Yorkshire Times
A Voice of the Free Press
Caroline Spalding
Features Correspondent
7:10 PM 14th March 2021

Girl In The Walls By A.J. Gnuse - A Review

A. J. Gnuse
A. J. Gnuse
Girl in the Walls is the debut novel from New Orleans-based writer A.J. Gnuse. It’s the story of Elise, who literally is a girl in the walls, occupying her former home in Louisiana, but out of sight. Can she exist? Does she exist? At first the reader wonders whether she is in fact a spirit; she remains nameless, unidentified in the opening chapters. Recorded episodically, we are introduced to her existence, the house she occupies and the family she observes.

We get to know Elise, discover her back story. She appears to have a maturity beyond her years, but she is not immune to simple, human mistakes. Whether the scenario could be possible, whether someone could live out of sight behind the walls, whether in fact we can trust her narrative, I personally did not question – instead, I was eager to discover how the plot would develop.

The narrative progresses slowly; the focus is not on what happens, but rather, on human relationships, the need for contact. Elise observes the family whom she considers to be interlopers; they’ve occupied the premises that once were her home. The family fits the mould of the American family perhaps too perfectly: Mum and Dad, Laura and Nick, occupied by work and parental concerns, distract themselves with endless household renovation projects that they compel their reluctant sons to take part in. Brothers Marshall and Eddie both slide easily into a stereotype. Marshall is sixteen, muscular, working at a car wash part-time, prone to bad moods, and his pastimes are centred around a computer screen. Eddie, twelve going on thirteen, is deliberately awkward; we don’t discover why he is the way he is, and we don’t really get to know the boys closely but suffice to say Eddie would probably be what the other schoolkids would call ‘the weird one.’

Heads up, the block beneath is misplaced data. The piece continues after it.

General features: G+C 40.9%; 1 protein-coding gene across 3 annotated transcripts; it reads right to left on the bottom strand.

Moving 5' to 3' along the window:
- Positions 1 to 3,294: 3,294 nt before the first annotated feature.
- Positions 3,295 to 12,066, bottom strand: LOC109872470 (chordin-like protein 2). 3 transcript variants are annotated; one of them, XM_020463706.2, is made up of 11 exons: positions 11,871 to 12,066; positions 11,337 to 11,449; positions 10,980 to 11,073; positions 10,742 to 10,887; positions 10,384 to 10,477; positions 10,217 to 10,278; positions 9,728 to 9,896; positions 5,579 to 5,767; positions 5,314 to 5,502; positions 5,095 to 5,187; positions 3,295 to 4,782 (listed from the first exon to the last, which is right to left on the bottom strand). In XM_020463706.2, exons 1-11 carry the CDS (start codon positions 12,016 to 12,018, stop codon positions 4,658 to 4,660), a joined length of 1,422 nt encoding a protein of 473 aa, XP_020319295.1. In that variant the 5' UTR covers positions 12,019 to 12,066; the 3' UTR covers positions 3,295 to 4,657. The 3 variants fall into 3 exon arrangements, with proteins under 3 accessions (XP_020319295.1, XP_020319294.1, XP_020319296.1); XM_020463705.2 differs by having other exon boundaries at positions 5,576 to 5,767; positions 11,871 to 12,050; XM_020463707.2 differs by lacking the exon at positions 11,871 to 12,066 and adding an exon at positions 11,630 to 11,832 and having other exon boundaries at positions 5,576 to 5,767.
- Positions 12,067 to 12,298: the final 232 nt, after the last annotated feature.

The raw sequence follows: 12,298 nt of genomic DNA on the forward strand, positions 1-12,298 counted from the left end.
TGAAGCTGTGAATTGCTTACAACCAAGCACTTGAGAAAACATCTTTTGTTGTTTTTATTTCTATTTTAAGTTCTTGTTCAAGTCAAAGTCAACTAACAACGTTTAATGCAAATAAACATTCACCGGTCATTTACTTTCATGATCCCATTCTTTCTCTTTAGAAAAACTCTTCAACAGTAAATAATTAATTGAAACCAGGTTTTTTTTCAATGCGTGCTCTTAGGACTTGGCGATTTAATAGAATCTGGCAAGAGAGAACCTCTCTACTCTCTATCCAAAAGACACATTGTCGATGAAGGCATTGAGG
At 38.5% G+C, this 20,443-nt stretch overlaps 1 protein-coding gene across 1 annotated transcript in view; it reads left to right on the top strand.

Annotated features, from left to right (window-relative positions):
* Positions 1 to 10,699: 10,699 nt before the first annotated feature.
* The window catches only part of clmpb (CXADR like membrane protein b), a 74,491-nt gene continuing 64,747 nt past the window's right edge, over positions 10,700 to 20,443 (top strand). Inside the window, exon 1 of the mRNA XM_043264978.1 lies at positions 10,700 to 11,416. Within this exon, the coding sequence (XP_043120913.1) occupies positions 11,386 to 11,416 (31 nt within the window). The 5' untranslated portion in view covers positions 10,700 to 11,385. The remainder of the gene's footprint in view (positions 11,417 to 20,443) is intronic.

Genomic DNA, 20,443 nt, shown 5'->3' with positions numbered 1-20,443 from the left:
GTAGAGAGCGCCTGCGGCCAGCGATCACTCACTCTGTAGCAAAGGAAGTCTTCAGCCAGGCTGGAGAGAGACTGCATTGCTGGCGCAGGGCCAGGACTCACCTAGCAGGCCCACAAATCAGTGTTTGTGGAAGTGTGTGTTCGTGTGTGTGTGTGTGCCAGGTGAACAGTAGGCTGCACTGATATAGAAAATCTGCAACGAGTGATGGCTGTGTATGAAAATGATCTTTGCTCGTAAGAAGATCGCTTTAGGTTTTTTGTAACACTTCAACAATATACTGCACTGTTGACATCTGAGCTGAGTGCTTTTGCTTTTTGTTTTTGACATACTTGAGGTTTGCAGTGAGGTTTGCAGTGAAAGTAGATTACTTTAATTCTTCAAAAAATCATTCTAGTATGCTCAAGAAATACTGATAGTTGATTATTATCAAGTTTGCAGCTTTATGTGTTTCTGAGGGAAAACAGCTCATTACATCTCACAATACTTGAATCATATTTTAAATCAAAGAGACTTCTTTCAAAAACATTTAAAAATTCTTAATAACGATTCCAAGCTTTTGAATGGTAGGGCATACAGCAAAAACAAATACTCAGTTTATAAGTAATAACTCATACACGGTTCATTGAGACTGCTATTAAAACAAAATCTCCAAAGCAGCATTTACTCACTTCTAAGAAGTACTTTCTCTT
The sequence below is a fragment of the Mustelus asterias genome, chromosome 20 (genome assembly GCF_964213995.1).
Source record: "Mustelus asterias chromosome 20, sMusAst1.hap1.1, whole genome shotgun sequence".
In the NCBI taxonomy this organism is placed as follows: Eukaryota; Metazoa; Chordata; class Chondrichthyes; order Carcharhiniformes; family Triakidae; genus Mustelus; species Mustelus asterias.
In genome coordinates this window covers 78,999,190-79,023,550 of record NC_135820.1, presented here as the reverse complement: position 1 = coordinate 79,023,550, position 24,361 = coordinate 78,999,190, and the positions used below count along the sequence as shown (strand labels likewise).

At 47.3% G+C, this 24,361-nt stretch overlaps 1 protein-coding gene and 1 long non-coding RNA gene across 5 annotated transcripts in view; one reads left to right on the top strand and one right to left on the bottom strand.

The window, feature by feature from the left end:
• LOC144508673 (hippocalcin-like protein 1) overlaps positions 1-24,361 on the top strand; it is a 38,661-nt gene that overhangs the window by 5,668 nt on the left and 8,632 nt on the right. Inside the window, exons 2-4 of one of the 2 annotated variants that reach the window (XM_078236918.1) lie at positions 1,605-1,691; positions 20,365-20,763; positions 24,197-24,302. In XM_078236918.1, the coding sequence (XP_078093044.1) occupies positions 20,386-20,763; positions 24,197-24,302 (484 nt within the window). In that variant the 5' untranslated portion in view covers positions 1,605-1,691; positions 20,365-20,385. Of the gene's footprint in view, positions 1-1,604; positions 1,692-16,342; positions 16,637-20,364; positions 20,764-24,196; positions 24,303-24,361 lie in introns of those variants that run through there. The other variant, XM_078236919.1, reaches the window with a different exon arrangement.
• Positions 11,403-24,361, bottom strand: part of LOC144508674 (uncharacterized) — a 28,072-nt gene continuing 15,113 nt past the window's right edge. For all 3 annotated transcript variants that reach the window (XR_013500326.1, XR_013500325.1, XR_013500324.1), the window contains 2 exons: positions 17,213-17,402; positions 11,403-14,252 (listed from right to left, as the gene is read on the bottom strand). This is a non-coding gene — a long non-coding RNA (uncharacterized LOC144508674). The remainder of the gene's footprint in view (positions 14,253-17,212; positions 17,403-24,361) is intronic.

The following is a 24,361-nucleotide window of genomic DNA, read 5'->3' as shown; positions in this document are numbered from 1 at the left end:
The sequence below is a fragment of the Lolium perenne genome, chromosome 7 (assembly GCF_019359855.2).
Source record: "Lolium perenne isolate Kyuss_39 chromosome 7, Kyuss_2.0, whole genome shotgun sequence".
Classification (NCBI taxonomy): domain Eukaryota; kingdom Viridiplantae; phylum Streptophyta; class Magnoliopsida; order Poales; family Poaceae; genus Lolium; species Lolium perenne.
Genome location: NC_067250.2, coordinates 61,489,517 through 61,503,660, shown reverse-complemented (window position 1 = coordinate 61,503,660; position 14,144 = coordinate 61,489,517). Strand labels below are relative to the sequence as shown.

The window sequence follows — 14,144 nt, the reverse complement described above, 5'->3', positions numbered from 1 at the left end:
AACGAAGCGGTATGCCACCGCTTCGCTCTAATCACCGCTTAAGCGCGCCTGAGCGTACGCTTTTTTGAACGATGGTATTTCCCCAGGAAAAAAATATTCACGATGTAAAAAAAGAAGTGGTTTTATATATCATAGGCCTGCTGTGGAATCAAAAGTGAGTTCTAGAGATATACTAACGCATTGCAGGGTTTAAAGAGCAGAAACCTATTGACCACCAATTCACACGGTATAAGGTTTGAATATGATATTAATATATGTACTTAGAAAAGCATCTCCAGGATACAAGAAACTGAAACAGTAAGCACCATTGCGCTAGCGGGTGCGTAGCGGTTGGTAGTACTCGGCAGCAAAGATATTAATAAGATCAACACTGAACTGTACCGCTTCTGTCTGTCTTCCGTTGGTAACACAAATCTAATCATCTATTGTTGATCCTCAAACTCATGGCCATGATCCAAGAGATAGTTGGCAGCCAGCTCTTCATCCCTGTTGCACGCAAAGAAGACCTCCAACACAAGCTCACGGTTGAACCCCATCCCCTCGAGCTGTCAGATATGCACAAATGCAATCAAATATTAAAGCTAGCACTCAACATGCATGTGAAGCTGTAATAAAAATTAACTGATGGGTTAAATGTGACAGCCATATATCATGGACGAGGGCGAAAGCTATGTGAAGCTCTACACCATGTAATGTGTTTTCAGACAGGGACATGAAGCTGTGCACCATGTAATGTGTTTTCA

The narrative is written primarily from Elise’s perspective. She is the fly on the wall in this household. She has developed routines: she manages her time by the movement of the family and the grandmother clock that chirps a different bird species each hour. The birds become a recurrent motif, they give her solace, stability, and are the companions she longs to have.

Of course, we know that she will be noticed, and it becomes an elaborate game of hide and seek. The latter half of the novel takes a darker turn and there is a build-up of suspense and tension. We learn that Elise is suffering from grief caused by the events that have led to her present circumstances; we know she is lonely, as any child, or any person would be whilst living in enforced solidarity. In the later stages of the book, we witness her fear, fear of what’s coming to find her. The dramatic climax might not shock, but its darkness and its chill resonate in contrast to what has come before. The book, in my opinion, sits in the hinterland between the genres of YA and adult fiction.